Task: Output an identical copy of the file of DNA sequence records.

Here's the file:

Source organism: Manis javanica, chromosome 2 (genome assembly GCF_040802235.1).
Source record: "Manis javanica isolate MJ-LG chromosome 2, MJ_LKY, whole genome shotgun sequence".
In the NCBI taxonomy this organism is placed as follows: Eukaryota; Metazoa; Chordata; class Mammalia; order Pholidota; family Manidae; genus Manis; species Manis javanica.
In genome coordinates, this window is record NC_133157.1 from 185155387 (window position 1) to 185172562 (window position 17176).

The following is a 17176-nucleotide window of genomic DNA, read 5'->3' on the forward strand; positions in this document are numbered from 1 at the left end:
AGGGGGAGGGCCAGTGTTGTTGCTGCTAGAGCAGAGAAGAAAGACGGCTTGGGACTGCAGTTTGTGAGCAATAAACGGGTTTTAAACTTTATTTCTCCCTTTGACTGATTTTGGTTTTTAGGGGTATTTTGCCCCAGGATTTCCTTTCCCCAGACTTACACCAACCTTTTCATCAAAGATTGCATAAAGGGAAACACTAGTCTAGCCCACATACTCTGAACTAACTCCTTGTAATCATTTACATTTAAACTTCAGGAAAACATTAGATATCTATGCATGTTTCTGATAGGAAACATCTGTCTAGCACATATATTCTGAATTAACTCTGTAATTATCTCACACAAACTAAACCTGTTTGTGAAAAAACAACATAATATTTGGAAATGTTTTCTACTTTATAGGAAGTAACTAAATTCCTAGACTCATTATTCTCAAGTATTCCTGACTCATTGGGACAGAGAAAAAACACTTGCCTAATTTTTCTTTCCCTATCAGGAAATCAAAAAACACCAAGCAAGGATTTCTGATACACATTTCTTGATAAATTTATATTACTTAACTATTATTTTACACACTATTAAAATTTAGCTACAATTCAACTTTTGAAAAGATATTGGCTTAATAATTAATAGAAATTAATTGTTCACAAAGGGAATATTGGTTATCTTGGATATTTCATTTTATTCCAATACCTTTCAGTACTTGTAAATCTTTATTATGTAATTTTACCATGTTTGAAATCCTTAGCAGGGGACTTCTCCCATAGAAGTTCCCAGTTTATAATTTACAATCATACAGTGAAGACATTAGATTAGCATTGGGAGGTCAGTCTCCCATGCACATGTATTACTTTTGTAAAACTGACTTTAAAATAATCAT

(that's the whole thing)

Source organism: Manis javanica, chromosome 2 (genome assembly GCF_040802235.1).
Source record: "Manis javanica isolate MJ-LG chromosome 2, MJ_LKY, whole genome shotgun sequence".
In the NCBI taxonomy this organism is placed as follows: Eukaryota; Metazoa; Chordata; class Mammalia; order Pholidota; family Manidae; genus Manis; species Manis javanica.
In genome coordinates, this window is record NC_133157.1 from 185155387 (window position 1) to 185172562 (window position 17176).

The following is a 17176-nucleotide window of genomic DNA, read 5'->3' on the forward strand; positions in this document are numbered from 1 at the left end:
AGGGGGAGGGCCAGTGTTGTTGCTGCTAGAGCAGAGAAGAAAGACGGCTTGGGACTGCAGTTTGTGAGCAATAAACGGGTTTTAAACTTTATTTCTCCCTTTGACTGATTTTGGTTTTTAGGGGTATTTTGCCCCAGGATTTCCTTTCCCCAGACTTACACCAACCTTTTCATCAAAGATTGCATAAAGGGAAACACTAGTCTAGCCCACATACTCTGAACTAACTCCTTGTAATCATTTACATTTAAACTTCAGGAAAACATTAGATATCTATGCATGTTTCTGATAGGAAACATCTGTCTAGCACATATATTCTGAATTAACTCTGTAATTATCTCACACAAACTAAACCTGTTTGTGAAAAAACAACATAATATTTGGAAATGTTTTCTACTTTATAGGAAGTAACTAAATTCCTAGACTCATTATTCTCAAGTATTCCTGACTCATTGGGACAGAGAAAAAACACTTGCCTAATTTTTCTTTCCCTATCAGGAAATCAAAAAACACCAAGCAAGGATTTCTGATACACATTTCTTGATAAATTTATATTACTTAACTATTATTTTACACACTATTAAAATTTAGCTACAATTCAACTTTTGAAAAGATATTGGCTTAATAATTAATAGAAATTAATTGTTCACAAAGGGAATATTGGTTATCTTGGATATTTCATTTTATTCCAATACCTTTCAGTACTTGTAAATCTTTATTATGTAATTTTACCATGTTTGAAATCCTTAGCAGGGGACTTCTCCCATAGAAGTTCCCAGTTTATAATTTACAATCATACAGTGAAGACATTAGATTAGCATTGGGAGGTCAGTCTCCCATGCACATGTATTACTTTTGTAAAACTGACTTTAAAATAATCAT